tyl dissolved in a solvent composed of 20 to 30% 85 plication Number 507,352 filed October 23, 1943.
While certain embodiments of the invention
isopropyl alcohol and '70 to 80% _xylene.
Propionyl Butyryl
Ratio of
solvelriiés to
Perl cent
Per cent
Per cent
707 f 01 llFI'l?
I ' 26 ---- -_----- {323; iso‘propyl alcohol _____________________ .. }
__ n
13, 5’ __________ _.
n mine
iso~ ro
80% "than?!
1 alcohol _____________________ --
{33% is?epmpyl who, ________
__________ __
33 -------- -- $37; irso-propyl alcohol _____________________ -.
10% dioctyl Panama
11 I101‘!!!
n norm
---------- --
---------- --
---------- --
tert-amyl alcoh
' 5'1
iso—propy' alcohol
xy ene ___________ -.
85 o xylen ........... _.
--------------------- --
xy e
.-_. ...... -_
l..- - .
a iso-propy alcohol"
isol-propyl alcoho ..
3001101 mixture of 3-5 carbon atoms--_._
40,, butyl acetate-.__
. -_
c a iso-propyl alcohol
7oxylene .................... .i . _ . .
......... --
---------- --
95 , xylene ......... -.
ene ........................... ._
l5 ,, isol-propyl alcohoL
27‘ 6
---------- --
t l I]
()ziiate.r p enyl
5‘ 1
{15% iso‘propyl alcohoL-
20- 5 ---------- --
{90 ,, trichloroethylene. __
1 o ethylene dichloride-
---------- --
16' 5
D tert-butyl alcohol ........ __
{50 a tnchlorethylene._-_
1 Bolvesso #2 is a mixture of 90% xylenes and 10% other hydrocarbons.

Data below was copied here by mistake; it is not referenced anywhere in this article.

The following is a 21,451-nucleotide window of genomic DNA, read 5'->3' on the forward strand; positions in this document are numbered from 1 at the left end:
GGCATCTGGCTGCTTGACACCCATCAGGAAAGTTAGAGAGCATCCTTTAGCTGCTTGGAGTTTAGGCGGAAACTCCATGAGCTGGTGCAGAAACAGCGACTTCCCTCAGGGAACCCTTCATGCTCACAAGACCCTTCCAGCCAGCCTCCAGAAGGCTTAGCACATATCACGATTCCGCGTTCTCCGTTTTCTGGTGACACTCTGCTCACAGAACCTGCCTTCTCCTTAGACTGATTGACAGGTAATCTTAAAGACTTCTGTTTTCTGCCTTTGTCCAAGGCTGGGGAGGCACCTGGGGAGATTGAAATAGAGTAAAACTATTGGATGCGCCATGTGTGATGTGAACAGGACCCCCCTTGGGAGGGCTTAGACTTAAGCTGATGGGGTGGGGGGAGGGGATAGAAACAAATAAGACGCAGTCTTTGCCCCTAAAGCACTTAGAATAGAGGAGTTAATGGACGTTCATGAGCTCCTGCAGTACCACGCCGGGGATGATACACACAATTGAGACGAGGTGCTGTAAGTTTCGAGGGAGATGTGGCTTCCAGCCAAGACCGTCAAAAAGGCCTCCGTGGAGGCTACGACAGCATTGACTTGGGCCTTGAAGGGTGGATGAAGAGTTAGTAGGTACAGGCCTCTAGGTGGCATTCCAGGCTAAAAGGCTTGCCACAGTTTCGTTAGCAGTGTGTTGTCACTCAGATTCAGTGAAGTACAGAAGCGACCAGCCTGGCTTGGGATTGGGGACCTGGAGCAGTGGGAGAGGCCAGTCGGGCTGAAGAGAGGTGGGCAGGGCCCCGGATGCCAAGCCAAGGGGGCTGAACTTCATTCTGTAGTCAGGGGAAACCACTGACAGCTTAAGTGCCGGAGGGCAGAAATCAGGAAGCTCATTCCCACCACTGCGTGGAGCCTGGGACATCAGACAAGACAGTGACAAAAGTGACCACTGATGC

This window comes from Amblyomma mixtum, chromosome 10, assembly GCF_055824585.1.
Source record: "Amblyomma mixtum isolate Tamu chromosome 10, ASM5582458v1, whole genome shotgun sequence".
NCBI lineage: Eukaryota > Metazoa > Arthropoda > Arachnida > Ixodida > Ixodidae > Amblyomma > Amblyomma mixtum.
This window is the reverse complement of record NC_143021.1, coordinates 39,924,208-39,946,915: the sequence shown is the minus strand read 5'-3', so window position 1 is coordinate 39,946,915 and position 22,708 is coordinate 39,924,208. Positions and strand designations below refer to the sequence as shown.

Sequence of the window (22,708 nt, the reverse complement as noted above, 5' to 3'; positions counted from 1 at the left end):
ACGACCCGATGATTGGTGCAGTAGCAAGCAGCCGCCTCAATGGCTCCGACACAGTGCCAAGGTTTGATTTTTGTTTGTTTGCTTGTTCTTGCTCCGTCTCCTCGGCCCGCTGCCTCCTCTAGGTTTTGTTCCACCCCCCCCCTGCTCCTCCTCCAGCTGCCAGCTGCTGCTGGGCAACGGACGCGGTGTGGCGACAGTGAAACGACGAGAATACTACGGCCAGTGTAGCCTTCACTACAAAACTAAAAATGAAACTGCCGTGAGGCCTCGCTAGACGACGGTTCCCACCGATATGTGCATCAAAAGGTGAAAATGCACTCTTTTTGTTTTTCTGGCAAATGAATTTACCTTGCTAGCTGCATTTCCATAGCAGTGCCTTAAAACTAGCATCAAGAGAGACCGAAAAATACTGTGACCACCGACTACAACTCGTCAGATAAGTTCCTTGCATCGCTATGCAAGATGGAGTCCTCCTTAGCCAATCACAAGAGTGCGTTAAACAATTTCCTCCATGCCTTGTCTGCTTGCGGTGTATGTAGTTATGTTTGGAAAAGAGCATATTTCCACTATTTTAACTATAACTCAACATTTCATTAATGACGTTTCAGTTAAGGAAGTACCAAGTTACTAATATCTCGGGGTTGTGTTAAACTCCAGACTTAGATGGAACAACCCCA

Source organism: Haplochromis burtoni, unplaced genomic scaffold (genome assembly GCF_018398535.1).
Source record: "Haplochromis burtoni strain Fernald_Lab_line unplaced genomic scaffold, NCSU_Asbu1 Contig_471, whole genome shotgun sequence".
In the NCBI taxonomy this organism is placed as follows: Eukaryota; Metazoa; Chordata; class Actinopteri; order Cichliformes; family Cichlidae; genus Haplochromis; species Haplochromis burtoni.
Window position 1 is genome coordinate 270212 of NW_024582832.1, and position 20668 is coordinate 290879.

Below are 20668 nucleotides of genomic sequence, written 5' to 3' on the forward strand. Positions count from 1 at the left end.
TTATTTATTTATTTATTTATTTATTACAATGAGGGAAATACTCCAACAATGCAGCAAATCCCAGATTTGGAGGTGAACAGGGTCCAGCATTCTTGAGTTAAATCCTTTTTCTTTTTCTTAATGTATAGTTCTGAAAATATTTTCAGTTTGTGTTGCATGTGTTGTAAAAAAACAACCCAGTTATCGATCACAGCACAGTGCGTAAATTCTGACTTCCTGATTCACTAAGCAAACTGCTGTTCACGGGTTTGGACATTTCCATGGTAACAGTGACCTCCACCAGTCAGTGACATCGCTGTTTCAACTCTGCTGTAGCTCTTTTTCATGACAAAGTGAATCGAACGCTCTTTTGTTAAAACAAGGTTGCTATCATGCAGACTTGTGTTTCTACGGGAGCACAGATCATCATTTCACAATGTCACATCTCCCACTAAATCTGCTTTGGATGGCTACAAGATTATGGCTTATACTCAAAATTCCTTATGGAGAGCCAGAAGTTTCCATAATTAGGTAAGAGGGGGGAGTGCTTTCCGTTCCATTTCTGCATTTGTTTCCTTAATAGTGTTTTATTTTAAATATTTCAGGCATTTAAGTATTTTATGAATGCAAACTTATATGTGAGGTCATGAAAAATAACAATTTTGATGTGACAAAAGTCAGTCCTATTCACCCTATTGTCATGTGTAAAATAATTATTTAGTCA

The percentages of acetyl, 'propionyl and bu
tyryl in the above table are the percentages of
these substances in the esters. The heading
“ratio of solvents to solids” represents the ratio of
have been disclosed it is to be understood that the
inventive idea may be carried out in a number of
ways.. This application is, therefore, not to be
limited to the precise details described but is in
the solvents to the solids in the mixture.
70 tended to cover all variations and modi?cations
While such an’ outer vcoating l5 provides a
thereof falling within the scope of the appended
tough, ?exible protective cover for the inner coat
ins N, the solvents of the coating l5 are unable
We claim:
to penetrate the inner coating and work their way
1. A container closure cap or the type adapted
through the stopper It to contaminate, the con- .18 to shrink by loss or solvents comprising an inner
layer 0! polyvinyl alcohol. and an outer layer _’ to shrink'byloss oi’ "solvents comprising an inner
composed of cellulose lcetste butyrate.
2. A container closure cap ofthe type adapted "
layer or a polyvinyl aIcohoLzand- an outer layer
composed of cellulose acetate butymte‘ containing .
- to shrink by loss of solvents comprising an inner
' approximately 37% butyryl and approximately
layer of polyvinyl alcohol, and an outer layer I 13% acetyl dissolved in a solvent composed} or 20
composed of cellulose acetate butyrate dissolved
to 30% iso-propyi slcohol and 70 to 80% xylene.
in a solvent to form a solution which is adapted
s. A container closure cap or the ‘type adapted
amp a.